much of this science of nutrition, experts donít always
agree on whatís best for us. Not that they donít have good
information. Sometimes we have lots of valid data. But Mr.
Jonesí response to a dietary change may be entirely
different from Mrs. Smithís. Case in point, several
respected organizations have come up with different
recommendations on how low we should go with our intake of
sodium. Depending on which experts you listen to, we should be
consuming somewhere between 1500 to 2300 milligrams of sodium
a day, according to an article on this topic by registered
dietitian Karen Collins. Thatís quite a bit less than the
estimated 3500 milligrams we Americans currently consume.
we need to cut back on sodium, anyway? Excess sodium throws
our bodyís balance of fluids out of whack and can raise the
pressure of blood as it flows through our arteries. This extra
force can lead to heart damage, strokes, and kidney disease.
we get off the salt wagon? Believe it or not, most of the
sodium we ingest is already in our food even if we never pick
up a salt shaker. Pizza, sandwiches, soup and deli meats are
some of the saltiest American foods, says the American Heart
some ways to cut back on salt and bring down the pressure:
the label. "Low sodium" means less than 140
milligrams of sodium per serving; "Reduced sodium"
means the food has at least 25 percent less sodium than its
regular version. "Lightly salted" (nuts, anyone?)
means this food has 50 percent less sodium than the usual
Choose less processed foods. (Since sodium is a great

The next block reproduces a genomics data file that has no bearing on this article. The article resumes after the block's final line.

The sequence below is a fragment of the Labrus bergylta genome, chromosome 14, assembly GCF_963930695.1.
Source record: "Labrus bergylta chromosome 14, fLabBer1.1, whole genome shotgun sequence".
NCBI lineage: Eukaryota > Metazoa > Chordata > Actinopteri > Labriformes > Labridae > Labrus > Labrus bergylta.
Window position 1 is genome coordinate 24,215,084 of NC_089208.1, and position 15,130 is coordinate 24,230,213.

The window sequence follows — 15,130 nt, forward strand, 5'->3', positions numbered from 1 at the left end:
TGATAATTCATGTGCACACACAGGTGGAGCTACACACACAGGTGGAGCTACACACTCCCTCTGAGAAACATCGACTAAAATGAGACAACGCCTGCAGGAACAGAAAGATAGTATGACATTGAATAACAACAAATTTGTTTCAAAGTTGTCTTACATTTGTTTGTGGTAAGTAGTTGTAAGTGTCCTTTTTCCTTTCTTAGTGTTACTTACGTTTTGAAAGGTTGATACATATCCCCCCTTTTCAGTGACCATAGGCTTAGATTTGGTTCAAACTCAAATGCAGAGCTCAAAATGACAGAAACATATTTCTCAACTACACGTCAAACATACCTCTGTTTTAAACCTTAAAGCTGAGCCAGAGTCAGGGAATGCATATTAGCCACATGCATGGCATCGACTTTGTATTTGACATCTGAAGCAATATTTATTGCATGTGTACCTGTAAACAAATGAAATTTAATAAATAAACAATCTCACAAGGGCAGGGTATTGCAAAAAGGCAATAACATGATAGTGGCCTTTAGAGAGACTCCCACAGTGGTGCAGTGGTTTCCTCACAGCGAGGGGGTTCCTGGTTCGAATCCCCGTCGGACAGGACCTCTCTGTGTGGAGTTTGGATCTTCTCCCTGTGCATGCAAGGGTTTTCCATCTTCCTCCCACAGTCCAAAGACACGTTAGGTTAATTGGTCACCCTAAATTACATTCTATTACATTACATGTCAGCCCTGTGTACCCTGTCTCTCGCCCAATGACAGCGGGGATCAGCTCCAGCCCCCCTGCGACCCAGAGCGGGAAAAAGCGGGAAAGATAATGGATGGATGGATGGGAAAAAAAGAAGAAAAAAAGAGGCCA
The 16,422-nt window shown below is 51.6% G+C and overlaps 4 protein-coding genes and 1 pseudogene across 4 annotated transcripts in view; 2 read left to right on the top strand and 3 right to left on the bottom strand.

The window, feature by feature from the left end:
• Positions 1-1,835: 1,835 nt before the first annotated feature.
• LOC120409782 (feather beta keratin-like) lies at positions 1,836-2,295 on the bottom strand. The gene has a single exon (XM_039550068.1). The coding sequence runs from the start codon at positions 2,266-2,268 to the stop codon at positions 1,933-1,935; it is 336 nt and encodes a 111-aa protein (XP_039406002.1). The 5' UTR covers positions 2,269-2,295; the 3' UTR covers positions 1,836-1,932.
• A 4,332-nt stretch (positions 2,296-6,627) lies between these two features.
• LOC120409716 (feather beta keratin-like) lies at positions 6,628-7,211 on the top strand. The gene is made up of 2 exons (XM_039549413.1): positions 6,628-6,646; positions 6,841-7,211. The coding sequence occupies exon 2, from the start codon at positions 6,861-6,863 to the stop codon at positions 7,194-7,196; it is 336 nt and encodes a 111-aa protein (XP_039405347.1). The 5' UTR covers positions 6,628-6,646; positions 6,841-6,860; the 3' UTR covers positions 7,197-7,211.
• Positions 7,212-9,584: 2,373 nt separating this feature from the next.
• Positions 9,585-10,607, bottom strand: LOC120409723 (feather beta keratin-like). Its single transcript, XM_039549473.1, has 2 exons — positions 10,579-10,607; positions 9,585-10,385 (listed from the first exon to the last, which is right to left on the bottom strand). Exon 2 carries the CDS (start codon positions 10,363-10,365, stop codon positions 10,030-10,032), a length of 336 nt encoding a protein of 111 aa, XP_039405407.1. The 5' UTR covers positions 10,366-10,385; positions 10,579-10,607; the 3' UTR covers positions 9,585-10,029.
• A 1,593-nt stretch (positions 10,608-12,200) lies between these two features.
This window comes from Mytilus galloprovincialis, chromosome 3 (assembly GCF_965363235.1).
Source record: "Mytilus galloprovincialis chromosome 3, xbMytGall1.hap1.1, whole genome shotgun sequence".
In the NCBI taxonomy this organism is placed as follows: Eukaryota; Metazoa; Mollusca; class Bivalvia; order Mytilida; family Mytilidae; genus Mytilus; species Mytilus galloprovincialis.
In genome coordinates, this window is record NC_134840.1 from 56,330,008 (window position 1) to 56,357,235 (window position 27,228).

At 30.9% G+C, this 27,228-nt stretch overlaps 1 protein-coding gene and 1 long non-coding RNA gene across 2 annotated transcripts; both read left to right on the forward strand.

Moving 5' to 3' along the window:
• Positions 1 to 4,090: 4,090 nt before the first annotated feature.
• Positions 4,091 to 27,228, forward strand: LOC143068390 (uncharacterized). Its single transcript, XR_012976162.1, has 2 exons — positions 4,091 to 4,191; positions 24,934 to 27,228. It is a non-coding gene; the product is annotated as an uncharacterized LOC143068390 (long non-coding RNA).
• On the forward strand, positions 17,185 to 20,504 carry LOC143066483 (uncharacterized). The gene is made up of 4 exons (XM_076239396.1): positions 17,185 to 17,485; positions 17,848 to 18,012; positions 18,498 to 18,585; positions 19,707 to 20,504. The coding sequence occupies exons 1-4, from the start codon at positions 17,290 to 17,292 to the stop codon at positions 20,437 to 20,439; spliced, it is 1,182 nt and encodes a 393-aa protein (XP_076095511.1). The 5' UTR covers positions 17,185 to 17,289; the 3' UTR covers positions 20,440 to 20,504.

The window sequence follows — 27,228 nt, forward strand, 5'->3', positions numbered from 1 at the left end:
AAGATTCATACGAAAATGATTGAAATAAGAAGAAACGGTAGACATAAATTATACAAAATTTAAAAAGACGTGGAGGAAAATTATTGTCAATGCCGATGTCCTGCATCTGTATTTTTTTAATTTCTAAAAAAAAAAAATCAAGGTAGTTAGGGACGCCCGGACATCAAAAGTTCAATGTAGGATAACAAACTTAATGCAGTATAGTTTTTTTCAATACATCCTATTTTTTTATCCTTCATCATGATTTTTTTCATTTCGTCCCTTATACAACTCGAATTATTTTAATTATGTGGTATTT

preservative, it often hangs out in highly processed foods.)
Instead of instant flavored oatmeal, opt for one-minute cooked
oatmeal, says Collins. Choose natural cheese rather than
processed cheese. And use fresh, frozen (no sauce, please) or
no-salt-added canned vegetables.
Speaking of vegetables, the now-famous DASH diet (Dietary
Approaches to Stop Hypertension) is rich in fruits and
vegetables, whole grains and low-fat dairy foods which provide
an array of nutrients known to keep our arteries pliable and
our blood pressure down. Potassium, for example, helps the
body get rid of excess sodium. DASH is also rich in calcium,
magnesium, nitrate (natural nitrates in food are good for
us!), and other substances that keep our arteries from getting
stiff and tight.
the love handles. Experts calculate that we can bring our
systolic (the top number) blood pressure down 1 mm Hg for
every 2.2 pounds (1 kilogram) of weight loss.
Watch the booze. Excess alcohol pumps up blood pressure, even
without the salt on the rim.
experts debate the actual numbers, this we know: Any dietary
change that keeps our intake of sodium somewhere between 1500
to 2300 milligrams a day is probably a good thing for most of